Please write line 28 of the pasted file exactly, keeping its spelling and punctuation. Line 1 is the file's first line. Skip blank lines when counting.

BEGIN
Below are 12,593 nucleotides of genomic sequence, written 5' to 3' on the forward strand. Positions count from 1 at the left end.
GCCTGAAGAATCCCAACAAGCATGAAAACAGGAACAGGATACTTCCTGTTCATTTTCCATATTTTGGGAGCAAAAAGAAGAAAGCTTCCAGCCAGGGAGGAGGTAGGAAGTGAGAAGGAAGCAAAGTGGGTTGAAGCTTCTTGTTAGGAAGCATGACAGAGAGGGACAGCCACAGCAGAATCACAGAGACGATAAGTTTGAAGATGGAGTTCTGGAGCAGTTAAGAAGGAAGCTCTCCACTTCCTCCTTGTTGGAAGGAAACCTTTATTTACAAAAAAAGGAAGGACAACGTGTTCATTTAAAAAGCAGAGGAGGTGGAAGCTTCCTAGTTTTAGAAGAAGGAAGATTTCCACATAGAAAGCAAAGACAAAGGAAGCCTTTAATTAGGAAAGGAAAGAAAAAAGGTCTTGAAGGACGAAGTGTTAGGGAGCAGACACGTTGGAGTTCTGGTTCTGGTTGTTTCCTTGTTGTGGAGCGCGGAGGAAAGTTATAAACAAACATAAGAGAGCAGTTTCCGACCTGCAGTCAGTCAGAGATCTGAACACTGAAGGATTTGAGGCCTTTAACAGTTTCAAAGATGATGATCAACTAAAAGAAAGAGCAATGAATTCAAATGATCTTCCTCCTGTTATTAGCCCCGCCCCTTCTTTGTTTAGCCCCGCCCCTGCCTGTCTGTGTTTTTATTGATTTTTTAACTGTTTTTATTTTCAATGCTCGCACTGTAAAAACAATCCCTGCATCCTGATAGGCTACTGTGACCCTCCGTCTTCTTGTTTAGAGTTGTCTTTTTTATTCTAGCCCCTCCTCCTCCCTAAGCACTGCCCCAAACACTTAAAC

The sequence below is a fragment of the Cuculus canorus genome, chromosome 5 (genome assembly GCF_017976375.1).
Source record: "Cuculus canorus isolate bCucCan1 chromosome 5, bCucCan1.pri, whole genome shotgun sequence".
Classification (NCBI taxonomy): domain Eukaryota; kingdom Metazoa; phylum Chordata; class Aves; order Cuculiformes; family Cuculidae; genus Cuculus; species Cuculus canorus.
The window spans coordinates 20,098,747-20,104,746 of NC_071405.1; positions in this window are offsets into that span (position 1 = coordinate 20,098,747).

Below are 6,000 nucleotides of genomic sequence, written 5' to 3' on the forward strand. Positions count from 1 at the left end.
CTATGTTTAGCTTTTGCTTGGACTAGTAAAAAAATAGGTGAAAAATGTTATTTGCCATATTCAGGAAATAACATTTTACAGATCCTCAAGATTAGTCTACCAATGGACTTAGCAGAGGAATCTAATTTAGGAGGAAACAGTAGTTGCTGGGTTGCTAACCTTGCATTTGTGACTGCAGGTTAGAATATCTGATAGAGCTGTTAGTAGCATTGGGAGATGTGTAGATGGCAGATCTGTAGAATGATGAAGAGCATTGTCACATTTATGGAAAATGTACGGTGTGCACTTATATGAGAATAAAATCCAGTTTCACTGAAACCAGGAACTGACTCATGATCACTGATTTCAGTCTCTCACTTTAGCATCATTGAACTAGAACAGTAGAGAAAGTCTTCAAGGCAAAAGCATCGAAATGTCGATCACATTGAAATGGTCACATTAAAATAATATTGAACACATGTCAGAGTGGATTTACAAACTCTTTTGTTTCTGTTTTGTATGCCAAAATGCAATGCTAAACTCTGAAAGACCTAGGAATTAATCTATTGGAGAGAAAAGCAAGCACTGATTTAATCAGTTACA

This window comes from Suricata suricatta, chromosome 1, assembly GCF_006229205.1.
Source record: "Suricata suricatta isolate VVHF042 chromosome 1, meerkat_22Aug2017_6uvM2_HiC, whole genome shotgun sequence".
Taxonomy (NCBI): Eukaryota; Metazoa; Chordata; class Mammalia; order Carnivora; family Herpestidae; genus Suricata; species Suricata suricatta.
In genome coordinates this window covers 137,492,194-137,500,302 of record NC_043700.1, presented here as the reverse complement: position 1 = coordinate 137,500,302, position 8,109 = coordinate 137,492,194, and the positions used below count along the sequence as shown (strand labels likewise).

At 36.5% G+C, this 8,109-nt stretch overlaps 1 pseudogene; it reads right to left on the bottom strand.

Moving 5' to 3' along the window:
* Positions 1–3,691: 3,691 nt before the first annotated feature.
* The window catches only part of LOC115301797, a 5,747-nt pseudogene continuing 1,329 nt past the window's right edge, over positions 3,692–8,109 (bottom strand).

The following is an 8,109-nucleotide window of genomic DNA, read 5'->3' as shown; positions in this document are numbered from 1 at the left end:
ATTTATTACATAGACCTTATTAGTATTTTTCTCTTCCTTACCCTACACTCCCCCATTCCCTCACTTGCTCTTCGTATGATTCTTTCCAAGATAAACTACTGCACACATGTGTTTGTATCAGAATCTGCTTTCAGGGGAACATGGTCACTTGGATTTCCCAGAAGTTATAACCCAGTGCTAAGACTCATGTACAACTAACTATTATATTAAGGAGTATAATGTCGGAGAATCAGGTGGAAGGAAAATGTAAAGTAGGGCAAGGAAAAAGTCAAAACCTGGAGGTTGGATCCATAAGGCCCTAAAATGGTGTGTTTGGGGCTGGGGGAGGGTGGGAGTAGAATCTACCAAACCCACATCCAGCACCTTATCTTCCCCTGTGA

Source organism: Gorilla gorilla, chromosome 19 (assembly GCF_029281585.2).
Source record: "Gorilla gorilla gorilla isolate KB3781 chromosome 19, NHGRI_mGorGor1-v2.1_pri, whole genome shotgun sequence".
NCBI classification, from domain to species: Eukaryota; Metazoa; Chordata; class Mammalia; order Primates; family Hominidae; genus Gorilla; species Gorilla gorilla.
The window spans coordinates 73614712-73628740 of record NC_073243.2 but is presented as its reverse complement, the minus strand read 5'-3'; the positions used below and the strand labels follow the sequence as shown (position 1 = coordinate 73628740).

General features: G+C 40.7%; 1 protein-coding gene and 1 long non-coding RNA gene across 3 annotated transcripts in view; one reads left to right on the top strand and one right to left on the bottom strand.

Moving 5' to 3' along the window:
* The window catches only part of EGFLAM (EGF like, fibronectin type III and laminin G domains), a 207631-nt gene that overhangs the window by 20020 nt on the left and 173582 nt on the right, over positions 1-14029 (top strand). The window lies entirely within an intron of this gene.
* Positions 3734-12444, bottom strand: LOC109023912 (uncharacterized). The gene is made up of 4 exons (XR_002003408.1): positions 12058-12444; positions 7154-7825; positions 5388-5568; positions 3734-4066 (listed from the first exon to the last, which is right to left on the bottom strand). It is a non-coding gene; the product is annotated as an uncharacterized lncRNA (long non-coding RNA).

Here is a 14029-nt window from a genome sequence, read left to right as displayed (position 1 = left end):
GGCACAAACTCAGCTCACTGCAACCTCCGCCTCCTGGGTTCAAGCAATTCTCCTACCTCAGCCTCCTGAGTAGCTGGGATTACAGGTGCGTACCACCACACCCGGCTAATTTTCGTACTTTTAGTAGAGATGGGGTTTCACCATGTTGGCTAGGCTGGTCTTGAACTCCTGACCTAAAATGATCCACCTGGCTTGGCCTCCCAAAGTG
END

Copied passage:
GGCACAAACTCAGCTCACTGCAACCTCCGCCTCCTGGGTTCAAGCAATTCTCCTACCTCAGCCTCCTGAGTAGCTGGGATTACAGGTGCGTACCACCACACCCGGCTAATTTTCGTACTTTTAGTAGAGATGGGGTTTCACCATGTTGGCTAGGCTGGTCTTGAACTCCTGACCTAAAATGATCCACCTGGCTTGGCCTCCCAAAGTG